Whatever crises our officers undergo, they need us, and they need us to be strong.
Depending on the circumstances, we could be the ones who are there for them to talk out some of the emotion. But when it's too big for us, we can come alongside and love them enough to get them the help they need. Whatever they are dealing with, they need to know they aren't alone.
Our officers, however, may not want to be "fixed." It's their deal, and they want to work it out. In this situation, perhaps they don't understand the effects on us and our children. Maybe pride is a factor. Maybe they have adopted a cultural view that police officers are supposed to be tough and not show weakness. Sometimes they need space to wrok out the answer rather than depending on us too much.
Depending on your officer's department, there may be a stigma against bringing up stress. In some cases, doing so may jeopardize their career. For many years, the culture of law enforcement has been to ignore responses to trauma. These responses have been labeled as weakness. Fortunately, the thinking within law enforcement circles is gradually changing into thinking that trauma is a natural response to the unnatural incidents that our cops experience. While this new way of thinking is slowly making its way throughout the country, it isn't yet universal. If this is the case for your officer, he/she will need a safe listener, and it may need to be you.
Here are practical ways you can help in the aftermath of trauma:
Right after the trauma:
Be quiet. Your officer is on overload and can't handle conversation. It won't be like this forever. Sitting quietly, laying beside them, softly touching him if he's okay with that, all are considered a ministry of presence. This is comforting.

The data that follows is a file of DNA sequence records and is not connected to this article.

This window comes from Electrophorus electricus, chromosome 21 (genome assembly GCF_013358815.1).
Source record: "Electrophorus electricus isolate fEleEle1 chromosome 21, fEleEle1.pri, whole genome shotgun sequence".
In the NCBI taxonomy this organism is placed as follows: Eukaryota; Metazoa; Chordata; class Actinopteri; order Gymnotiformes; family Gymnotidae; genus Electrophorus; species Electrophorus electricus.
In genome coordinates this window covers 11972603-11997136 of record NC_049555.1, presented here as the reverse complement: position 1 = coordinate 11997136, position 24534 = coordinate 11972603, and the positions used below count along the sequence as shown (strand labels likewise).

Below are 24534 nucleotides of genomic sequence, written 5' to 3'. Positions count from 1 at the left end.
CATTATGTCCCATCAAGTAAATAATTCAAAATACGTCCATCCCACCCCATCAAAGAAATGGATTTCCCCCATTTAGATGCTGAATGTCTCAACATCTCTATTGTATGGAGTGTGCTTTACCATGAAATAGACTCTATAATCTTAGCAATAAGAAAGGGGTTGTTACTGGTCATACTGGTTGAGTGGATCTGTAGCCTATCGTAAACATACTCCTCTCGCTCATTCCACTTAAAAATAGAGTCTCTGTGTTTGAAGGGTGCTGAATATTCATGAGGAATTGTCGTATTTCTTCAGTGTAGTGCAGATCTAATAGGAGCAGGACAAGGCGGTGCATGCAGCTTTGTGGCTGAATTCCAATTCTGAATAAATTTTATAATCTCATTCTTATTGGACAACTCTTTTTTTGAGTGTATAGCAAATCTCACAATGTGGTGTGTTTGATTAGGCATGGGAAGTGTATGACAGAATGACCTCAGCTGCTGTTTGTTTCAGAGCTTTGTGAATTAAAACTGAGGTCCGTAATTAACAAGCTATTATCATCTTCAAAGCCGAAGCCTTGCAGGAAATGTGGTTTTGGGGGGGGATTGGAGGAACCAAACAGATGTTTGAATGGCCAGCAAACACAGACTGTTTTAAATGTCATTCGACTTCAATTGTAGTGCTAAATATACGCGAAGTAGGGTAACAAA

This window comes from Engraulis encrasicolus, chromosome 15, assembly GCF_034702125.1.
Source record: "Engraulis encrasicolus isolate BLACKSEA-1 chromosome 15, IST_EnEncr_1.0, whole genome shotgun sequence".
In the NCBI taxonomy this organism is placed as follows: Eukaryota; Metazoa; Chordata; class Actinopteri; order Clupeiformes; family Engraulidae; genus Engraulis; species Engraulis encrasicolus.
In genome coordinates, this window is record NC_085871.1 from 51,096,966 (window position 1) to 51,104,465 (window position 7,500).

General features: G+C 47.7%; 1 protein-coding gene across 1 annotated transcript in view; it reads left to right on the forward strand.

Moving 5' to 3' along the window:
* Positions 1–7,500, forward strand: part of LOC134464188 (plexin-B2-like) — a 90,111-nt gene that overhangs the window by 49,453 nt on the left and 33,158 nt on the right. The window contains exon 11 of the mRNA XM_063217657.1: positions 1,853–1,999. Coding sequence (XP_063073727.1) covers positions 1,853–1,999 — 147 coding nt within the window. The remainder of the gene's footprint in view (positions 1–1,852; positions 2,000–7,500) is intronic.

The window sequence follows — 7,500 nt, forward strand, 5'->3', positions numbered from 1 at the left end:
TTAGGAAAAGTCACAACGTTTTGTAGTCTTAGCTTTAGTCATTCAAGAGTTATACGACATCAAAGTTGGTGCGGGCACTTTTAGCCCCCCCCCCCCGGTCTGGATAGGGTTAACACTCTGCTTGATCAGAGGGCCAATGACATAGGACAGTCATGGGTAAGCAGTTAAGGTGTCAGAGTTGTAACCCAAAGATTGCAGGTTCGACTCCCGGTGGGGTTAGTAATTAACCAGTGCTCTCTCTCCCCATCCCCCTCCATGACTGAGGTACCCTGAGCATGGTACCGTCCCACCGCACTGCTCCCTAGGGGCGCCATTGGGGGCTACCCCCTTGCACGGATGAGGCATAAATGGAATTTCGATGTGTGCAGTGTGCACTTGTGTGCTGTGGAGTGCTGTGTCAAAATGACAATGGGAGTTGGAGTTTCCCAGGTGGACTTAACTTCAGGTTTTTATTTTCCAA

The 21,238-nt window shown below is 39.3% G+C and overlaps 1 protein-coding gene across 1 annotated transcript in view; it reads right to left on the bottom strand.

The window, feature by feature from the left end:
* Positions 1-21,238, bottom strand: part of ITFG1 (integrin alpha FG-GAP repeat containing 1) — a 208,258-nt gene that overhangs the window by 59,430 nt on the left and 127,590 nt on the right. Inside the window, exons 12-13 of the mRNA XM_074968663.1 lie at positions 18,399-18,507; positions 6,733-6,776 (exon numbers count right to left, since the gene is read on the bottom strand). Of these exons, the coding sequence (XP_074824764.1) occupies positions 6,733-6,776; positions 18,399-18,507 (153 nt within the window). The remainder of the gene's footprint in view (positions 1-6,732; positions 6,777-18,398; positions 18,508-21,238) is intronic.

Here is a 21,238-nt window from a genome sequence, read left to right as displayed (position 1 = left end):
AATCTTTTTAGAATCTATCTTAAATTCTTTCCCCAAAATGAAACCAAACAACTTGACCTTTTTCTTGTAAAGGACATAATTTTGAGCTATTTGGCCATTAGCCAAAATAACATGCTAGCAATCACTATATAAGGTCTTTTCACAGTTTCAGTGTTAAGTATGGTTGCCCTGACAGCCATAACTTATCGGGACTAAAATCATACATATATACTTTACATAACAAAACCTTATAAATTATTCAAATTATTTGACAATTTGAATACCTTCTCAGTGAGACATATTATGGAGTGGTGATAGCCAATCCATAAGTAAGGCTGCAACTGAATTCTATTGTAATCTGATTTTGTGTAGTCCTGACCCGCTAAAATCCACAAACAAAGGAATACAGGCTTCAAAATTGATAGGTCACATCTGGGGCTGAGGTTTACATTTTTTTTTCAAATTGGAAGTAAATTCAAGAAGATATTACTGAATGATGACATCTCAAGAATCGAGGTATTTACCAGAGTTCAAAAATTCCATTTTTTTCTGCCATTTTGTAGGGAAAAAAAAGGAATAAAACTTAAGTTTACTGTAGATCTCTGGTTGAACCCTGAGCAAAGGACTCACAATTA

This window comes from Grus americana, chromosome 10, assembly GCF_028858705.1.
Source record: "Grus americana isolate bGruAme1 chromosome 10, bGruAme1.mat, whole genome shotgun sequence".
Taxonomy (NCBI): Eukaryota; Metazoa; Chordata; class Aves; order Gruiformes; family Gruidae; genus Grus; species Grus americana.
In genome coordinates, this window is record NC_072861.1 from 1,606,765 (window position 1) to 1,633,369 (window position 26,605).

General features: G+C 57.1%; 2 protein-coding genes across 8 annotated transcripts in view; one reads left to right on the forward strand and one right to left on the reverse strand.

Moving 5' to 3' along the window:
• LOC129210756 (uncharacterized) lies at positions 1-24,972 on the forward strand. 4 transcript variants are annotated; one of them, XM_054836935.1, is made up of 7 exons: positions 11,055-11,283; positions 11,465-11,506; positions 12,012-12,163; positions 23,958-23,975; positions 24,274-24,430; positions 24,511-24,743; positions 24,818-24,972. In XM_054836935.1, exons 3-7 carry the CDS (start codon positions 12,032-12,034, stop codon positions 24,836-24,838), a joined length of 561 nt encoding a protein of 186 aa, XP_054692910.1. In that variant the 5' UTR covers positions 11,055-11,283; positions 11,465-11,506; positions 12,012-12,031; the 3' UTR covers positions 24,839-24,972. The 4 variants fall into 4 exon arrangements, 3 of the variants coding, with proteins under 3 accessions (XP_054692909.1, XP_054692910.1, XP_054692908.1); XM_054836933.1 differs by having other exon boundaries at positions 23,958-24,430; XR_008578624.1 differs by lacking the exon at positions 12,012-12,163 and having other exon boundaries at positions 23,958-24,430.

Listen. When she is ready to talk, be available. Your time and attention are a much-needed gift. Liz's husband Scott had been through a horrible trauma on duty. Her immediate thoughts were, "It's not about me; it's about him. My job right now is to match him. If he needs to cry, let him cry. If he's angry, let him be angry." This loans our officers our strength and inner fortitude. It gives them a safe place--a foundation from which they will need to get up off the pavement and begin to walk again. As an aside, Liz didn't cry for two and a half days--her emotions were put on hold in survival mode while she was there for her husband. The tears came later. This is absolutely normal!
Ensure he sleeps. Sleep is the body and brain's natural healing process. Do whatever you have to do to get him some sleep. Alcohol seems like it will help, but it doesn't. Alcohol will make him tired, but inhibits REM sleep, which is exactly what is needed for the brain to heal.
Ask for help from others. Meal trains. Child care. Family pitching in. You can't do this alone.
Create that safety zone. Liz and Scott were given a hotel room for a weekend to hide away for a couple days to gain their bearings. Liz asked if they could have a hot tub in the hotel room as she thought it would help him relax. That's exactly what it did.